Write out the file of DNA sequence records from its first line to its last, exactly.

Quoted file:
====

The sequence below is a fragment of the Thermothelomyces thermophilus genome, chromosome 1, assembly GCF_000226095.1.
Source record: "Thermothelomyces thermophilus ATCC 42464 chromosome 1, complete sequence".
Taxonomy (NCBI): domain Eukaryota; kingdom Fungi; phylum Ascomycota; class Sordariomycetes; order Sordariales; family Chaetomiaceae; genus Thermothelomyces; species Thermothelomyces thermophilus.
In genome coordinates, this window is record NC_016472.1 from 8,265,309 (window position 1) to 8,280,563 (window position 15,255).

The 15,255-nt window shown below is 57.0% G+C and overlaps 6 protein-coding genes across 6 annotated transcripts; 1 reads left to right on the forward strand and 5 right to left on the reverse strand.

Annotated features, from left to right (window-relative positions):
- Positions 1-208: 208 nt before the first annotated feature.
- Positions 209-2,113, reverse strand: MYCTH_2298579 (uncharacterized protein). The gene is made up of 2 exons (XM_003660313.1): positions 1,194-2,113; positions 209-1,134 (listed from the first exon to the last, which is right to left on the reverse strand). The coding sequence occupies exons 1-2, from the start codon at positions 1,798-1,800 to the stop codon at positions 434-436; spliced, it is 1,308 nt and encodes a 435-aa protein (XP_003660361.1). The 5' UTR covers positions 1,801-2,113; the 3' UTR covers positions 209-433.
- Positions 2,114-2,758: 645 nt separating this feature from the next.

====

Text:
The sequence below is a fragment of the Thermothelomyces thermophilus genome, chromosome 1, assembly GCF_000226095.1.
Source record: "Thermothelomyces thermophilus ATCC 42464 chromosome 1, complete sequence".
Taxonomy (NCBI): domain Eukaryota; kingdom Fungi; phylum Ascomycota; class Sordariomycetes; order Sordariales; family Chaetomiaceae; genus Thermothelomyces; species Thermothelomyces thermophilus.
In genome coordinates, this window is record NC_016472.1 from 8,265,309 (window position 1) to 8,280,563 (window position 15,255).

The 15,255-nt window shown below is 57.0% G+C and overlaps 6 protein-coding genes across 6 annotated transcripts; 1 reads left to right on the forward strand and 5 right to left on the reverse strand.

Annotated features, from left to right (window-relative positions):
- Positions 1-208: 208 nt before the first annotated feature.
- Positions 209-2,113, reverse strand: MYCTH_2298579 (uncharacterized protein). The gene is made up of 2 exons (XM_003660313.1): positions 1,194-2,113; positions 209-1,134 (listed from the first exon to the last, which is right to left on the reverse strand). The coding sequence occupies exons 1-2, from the start codon at positions 1,798-1,800 to the stop codon at positions 434-436; spliced, it is 1,308 nt and encodes a 435-aa protein (XP_003660361.1). The 5' UTR covers positions 1,801-2,113; the 3' UTR covers positions 209-433.
- Positions 2,114-2,758: 645 nt separating this feature from the next.